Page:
Below are photograph captions from the original print edition, also available from the author's website at: Mondodyne.
Caption 1: The picture above shows various Community Center members posed in front of the building before the renovation. This is from the Ann Arbor Sun newspaper, 7-27-71. According to Joe Tiboni, those pictured are: (On the left of the door) Laura [last name unknown], Matt Lampe, Joe Tiboni. (Right of the Door): Nancy Lessin (front row) Tanner, Michael Pollack, Robin Giber and Blue. Between Tanner and Pollack, Gayle Johnson. Others unknown. Photo by David Fenton. Photo courtesy of the John and Leni Sinclair papers, Bentley Historical Library, University of Michigan.
Caption 2: The photo above, taken during an art show at the Ballroom, shows John Sinclair on the left and Walden Simper in the foreground, flanked by Bob Sheffield (standing), others unknown. Photographer unknown, but probably David Fenton. Photo courtesy of the John and Leni Sinclair papers, Bentley Historical Library, University of Michigan.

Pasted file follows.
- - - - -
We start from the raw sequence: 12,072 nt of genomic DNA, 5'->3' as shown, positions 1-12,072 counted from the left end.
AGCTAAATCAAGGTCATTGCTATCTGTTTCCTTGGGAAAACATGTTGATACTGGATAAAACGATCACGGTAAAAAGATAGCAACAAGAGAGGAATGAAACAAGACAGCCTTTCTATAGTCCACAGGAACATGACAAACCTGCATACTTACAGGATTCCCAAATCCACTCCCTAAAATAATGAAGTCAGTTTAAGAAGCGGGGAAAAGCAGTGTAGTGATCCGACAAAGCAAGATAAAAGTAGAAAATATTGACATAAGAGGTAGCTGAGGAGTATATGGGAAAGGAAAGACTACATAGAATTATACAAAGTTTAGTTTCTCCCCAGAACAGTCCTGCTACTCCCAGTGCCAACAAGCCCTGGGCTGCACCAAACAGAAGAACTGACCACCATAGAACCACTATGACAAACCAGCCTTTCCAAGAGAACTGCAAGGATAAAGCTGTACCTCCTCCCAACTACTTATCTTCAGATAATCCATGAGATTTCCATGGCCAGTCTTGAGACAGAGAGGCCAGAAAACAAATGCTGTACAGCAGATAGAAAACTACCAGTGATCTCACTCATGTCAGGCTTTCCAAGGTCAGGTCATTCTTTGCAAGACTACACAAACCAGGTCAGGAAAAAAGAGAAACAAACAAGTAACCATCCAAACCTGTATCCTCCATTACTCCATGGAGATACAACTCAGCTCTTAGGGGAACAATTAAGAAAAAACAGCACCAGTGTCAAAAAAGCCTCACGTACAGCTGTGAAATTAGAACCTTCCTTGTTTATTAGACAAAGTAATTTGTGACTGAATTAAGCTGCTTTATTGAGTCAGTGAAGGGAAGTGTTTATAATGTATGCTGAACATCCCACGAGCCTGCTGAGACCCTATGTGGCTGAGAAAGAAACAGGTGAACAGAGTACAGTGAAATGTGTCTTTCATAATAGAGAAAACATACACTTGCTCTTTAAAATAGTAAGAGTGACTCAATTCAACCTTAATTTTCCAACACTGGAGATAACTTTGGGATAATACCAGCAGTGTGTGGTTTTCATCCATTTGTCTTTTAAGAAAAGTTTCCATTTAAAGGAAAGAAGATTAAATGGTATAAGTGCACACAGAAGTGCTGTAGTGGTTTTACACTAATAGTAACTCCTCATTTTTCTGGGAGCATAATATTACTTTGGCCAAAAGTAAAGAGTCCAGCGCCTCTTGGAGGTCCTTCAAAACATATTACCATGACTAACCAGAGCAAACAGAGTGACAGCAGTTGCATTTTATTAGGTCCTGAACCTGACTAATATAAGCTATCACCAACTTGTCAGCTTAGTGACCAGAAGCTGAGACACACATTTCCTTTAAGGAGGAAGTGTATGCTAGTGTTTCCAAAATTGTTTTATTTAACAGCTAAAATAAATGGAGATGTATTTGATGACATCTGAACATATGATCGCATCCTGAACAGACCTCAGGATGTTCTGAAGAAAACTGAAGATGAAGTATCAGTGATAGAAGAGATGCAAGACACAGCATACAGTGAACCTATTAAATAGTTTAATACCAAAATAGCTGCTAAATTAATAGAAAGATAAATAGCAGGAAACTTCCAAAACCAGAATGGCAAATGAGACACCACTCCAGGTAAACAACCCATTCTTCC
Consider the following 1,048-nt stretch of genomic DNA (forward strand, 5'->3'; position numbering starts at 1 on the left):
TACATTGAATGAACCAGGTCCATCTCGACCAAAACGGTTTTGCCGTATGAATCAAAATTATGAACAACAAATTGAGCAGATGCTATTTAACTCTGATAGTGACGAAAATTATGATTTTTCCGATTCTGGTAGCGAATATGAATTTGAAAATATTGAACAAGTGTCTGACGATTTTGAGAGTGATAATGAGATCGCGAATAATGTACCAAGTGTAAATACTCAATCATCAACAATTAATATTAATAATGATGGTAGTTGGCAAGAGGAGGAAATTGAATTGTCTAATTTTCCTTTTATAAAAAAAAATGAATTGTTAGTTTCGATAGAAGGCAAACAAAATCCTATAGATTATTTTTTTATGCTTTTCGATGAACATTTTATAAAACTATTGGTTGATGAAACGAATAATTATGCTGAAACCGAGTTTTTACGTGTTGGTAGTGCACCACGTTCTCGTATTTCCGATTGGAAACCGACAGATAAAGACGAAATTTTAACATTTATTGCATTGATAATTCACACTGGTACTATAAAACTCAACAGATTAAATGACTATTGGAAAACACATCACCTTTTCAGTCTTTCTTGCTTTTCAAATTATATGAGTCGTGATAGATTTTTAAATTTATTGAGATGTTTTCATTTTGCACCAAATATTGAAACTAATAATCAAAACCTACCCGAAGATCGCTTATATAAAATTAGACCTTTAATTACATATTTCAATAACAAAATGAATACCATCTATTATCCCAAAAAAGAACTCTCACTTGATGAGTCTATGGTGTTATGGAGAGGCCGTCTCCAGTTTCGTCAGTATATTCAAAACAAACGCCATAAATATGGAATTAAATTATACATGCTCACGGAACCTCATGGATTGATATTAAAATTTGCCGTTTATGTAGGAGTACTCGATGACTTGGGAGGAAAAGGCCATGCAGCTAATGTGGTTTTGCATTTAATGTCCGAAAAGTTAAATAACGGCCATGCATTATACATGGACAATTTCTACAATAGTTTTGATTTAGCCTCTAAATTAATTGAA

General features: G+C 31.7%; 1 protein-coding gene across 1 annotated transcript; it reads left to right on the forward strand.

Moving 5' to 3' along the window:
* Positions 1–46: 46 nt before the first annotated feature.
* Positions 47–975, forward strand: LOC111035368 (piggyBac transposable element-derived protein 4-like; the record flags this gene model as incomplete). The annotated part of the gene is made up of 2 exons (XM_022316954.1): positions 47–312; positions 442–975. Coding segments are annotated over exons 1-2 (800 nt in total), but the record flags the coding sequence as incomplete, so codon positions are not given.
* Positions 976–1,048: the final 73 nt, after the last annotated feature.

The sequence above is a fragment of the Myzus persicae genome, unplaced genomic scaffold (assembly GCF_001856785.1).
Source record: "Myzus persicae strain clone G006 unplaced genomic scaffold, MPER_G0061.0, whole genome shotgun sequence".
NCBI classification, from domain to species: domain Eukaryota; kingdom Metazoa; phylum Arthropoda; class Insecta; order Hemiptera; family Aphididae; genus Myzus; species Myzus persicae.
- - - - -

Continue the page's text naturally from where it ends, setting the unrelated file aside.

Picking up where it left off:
Burned by the firestorm over its controversial Michigan Stadium halo, the architectural firm of Venturi, Scott Brown & Associates is taking a much more conservative tack with its first U-M building.
The Philadelphia firm, headed by the husband-and-wife team of Robert Venturi and Denise Scott Brown, is nationally famous for daring designs. When U-M president Lee Bollinger hired VSBA to work on a campus master plan two years ago, one of their first suggestions was to ditch the traditional brick trim planned for the expanded stadium in favor of a maize-and-blue metal halo decorated with gigantic football icons and slogans. The couple, authors (with Steven Izenour) of Learning from Las Vegas, thought the colorful band would, in Venturi's words, "create a gala quality at that end of campus."